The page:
Over the last month we've continued to enjoy extraordinary autumn weather here at Grillou: 160 hours of sunshine - over a third up on the average - and only three days where the sun didn't put in an appearance, along with balmy temperatures often in up the twenties. It's not unusual, at this time of year in particular, for the Pyrénées and their foothills to have much warmer and clearer weather than the rest of south west France, including the Med, and for Ariège to be leading the way temperature-wise. But looking at the weather stats for the last fifty years or so and talking to local people, it seems as though the pattern here is shifting quite noticeably towards warmer/dryer. Which if it continues (and the forecast is for just that: I've been looking at Metéo France's long term predictions for 2050 and 2090 and even the most conservative scenario gives us an increase in the average temperature of 3.5 degrees by 2070) is going to have huge repercussions on all sorts of aspects of life - and wildlife - here.
We're seeing that on a micro-scale here at Grillou. During the last month we've had great tits and blackbirds singing at full pelt; butterflies still swarming round the buddleia; marigolds, geraniums and nasturtiums still in flower; spring primulas bursting into flower too. At the end of October we planted several tiny bare root rose bushes: already, they've all put out huge numbers of shoots and leaves; some our established rose bushes have bloomed again in their fourth flush of the year. The yucca plant has flowered. We're still eating tomatoes and basil from the potager. Some of the birds that normally migrate - our blackcaps, for example - have stayed put. Our several-hundred-year old oak trees are showing signs of stress.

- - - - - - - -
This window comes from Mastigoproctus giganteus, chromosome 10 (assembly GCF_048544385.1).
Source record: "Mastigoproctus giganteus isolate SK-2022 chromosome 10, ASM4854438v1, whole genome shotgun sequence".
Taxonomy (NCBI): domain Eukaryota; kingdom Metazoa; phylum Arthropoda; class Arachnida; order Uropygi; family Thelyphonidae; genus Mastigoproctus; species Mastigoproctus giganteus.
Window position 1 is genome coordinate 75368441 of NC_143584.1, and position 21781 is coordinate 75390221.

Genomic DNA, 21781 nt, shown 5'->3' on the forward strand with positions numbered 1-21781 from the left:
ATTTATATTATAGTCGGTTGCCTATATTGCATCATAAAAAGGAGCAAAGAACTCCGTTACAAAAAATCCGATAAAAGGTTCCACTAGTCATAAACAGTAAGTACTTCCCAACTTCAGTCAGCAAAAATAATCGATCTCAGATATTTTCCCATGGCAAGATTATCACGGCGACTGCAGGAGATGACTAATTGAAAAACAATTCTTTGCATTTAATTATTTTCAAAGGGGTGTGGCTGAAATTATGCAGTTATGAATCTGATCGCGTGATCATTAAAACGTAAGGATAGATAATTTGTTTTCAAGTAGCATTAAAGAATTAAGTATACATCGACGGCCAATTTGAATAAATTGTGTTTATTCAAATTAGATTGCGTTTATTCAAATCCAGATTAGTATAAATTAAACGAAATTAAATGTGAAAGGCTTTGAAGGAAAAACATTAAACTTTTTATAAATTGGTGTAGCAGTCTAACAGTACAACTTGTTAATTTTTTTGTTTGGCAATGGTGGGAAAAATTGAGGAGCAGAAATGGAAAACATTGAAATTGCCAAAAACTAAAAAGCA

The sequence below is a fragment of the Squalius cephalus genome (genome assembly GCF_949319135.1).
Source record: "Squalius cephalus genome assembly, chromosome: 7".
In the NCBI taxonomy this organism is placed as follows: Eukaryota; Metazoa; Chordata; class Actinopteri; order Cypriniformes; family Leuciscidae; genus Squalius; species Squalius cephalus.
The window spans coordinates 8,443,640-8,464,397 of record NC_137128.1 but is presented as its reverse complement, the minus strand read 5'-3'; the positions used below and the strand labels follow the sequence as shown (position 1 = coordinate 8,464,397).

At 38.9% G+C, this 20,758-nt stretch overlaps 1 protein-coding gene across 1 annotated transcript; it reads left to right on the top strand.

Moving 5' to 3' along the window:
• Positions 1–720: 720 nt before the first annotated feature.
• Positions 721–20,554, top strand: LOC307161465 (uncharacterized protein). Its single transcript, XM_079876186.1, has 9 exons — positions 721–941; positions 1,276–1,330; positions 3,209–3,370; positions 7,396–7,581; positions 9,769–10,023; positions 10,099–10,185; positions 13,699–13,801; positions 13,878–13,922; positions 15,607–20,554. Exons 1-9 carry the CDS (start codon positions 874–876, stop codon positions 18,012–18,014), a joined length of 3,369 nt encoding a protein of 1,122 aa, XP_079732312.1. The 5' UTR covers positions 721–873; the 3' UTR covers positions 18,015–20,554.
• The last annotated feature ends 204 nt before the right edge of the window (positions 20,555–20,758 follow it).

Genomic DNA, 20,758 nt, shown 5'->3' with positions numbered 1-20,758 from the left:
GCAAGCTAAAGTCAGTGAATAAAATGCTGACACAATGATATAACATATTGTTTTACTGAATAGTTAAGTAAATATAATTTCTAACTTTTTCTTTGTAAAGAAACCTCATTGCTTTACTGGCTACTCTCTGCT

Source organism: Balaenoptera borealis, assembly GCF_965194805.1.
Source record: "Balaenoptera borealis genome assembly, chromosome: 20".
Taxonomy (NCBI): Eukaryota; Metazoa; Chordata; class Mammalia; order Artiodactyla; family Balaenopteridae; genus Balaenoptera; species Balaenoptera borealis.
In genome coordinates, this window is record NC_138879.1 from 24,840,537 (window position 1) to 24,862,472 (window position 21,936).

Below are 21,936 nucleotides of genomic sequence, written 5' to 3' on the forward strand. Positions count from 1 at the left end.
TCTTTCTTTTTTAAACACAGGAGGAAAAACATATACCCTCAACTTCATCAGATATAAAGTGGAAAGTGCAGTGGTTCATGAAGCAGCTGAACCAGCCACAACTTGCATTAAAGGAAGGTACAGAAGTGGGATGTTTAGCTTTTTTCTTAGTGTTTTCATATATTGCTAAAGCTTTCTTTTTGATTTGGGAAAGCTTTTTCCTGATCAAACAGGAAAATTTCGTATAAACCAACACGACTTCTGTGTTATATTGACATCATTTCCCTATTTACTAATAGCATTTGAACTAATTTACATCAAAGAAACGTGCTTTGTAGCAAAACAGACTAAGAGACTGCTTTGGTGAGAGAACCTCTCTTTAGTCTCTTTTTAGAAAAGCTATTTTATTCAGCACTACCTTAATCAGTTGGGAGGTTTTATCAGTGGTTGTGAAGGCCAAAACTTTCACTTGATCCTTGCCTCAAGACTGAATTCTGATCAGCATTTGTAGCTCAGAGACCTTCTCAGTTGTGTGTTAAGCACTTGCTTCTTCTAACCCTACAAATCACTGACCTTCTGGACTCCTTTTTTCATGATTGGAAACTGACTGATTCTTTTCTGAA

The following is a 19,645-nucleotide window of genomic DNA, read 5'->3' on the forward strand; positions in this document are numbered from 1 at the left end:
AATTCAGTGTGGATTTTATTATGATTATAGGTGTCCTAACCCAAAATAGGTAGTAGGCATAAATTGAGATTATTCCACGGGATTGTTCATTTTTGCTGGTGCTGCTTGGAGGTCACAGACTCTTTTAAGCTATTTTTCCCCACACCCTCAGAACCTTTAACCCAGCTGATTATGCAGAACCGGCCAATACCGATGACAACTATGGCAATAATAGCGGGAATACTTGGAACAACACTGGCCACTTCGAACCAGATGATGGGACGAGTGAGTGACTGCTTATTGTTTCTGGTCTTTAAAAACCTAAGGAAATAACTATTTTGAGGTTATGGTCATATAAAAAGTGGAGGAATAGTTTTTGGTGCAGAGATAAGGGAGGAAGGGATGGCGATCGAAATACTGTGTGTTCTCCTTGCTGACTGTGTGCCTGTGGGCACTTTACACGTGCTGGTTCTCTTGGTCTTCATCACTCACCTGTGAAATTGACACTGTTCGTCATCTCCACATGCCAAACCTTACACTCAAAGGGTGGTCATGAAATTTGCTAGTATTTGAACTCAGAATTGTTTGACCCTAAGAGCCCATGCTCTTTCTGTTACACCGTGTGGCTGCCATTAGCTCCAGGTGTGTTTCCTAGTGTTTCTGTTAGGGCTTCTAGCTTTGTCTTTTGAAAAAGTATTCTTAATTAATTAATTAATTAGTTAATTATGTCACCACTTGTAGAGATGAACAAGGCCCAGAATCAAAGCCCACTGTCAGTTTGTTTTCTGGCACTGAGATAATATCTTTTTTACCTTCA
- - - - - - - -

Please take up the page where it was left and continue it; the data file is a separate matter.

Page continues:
And ... the violets are coming out. Normally we'd expect them at the end of February. But yesterday - the first day of December - we had a small carpet of them. Hmm.